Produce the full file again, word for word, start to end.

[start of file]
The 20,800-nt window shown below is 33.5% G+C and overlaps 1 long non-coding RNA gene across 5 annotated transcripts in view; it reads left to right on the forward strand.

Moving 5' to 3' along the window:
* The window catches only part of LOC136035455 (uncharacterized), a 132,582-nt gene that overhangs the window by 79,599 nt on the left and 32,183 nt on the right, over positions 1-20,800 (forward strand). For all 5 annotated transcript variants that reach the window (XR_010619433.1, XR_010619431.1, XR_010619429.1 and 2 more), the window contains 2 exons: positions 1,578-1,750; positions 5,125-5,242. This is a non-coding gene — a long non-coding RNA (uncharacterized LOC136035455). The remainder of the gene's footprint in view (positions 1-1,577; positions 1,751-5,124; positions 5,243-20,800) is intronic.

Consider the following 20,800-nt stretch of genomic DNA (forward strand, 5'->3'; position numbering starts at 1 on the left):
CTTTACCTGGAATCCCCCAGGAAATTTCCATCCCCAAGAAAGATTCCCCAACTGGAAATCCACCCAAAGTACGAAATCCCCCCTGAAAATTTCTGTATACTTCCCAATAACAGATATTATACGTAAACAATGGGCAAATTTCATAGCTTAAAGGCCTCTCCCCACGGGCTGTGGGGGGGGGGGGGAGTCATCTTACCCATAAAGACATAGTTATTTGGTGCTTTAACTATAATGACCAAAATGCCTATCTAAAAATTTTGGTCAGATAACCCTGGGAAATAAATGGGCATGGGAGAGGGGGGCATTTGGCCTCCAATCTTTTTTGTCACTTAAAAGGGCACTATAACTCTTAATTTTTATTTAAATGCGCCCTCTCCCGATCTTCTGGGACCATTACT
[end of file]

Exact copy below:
The 20,800-nt window shown below is 33.5% G+C and overlaps 1 long non-coding RNA gene across 5 annotated transcripts in view; it reads left to right on the forward strand.

Moving 5' to 3' along the window:
* The window catches only part of LOC136035455 (uncharacterized), a 132,582-nt gene that overhangs the window by 79,599 nt on the left and 32,183 nt on the right, over positions 1-20,800 (forward strand). For all 5 annotated transcript variants that reach the window (XR_010619433.1, XR_010619431.1, XR_010619429.1 and 2 more), the window contains 2 exons: positions 1,578-1,750; positions 5,125-5,242. This is a non-coding gene — a long non-coding RNA (uncharacterized LOC136035455). The remainder of the gene's footprint in view (positions 1-1,577; positions 1,751-5,124; positions 5,243-20,800) is intronic.

Consider the following 20,800-nt stretch of genomic DNA (forward strand, 5'->3'; position numbering starts at 1 on the left):
CTTTACCTGGAATCCCCCAGGAAATTTCCATCCCCAAGAAAGATTCCCCAACTGGAAATCCACCCAAAGTACGAAATCCCCCCTGAAAATTTCTGTATACTTCCCAATAACAGATATTATACGTAAACAATGGGCAAATTTCATAGCTTAAAGGCCTCTCCCCACGGGCTGTGGGGGGGGGGGGGAGTCATCTTACCCATAAAGACATAGTTATTTGGTGCTTTAACTATAATGACCAAAATGCCTATCTAAAAATTTTGGTCAGATAACCCTGGGAAATAAATGGGCATGGGAGAGGGGGGCATTTGGCCTCCAATCTTTTTTGTCACTTAAAAGGGCACTATAACTCTTAATTTTTATTTAAATGCGCCCTCTCCCGATCTTCTGGGACCATTACT